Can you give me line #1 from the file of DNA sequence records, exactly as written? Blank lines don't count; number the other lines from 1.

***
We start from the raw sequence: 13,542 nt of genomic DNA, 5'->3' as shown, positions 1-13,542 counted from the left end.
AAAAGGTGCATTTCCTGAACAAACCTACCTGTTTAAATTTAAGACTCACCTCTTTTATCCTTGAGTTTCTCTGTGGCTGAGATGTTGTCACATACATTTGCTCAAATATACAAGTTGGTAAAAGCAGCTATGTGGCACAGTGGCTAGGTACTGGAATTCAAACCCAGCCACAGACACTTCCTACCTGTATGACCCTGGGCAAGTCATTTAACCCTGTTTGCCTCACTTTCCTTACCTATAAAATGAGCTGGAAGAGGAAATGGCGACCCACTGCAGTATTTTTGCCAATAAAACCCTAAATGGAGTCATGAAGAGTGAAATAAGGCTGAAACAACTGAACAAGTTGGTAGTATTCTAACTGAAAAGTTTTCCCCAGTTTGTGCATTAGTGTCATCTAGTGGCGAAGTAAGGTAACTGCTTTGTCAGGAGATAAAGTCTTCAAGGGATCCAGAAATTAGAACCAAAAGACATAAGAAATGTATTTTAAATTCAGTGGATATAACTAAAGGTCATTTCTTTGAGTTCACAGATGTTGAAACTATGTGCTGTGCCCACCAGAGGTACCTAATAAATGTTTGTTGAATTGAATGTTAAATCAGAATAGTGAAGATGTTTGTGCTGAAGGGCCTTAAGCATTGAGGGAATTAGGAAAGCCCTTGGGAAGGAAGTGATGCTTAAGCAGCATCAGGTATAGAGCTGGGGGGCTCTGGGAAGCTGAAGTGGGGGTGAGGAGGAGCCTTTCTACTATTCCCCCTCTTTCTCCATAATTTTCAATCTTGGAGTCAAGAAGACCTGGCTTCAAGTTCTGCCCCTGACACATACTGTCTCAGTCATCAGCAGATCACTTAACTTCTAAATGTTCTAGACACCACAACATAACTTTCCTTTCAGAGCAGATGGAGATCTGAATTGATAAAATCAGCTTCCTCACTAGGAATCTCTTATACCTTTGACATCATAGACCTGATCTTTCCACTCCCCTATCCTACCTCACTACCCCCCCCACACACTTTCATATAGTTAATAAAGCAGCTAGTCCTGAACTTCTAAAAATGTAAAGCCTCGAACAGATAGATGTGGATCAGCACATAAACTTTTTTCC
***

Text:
We start from the raw sequence: 13,542 nt of genomic DNA, 5'->3' as shown, positions 1-13,542 counted from the left end.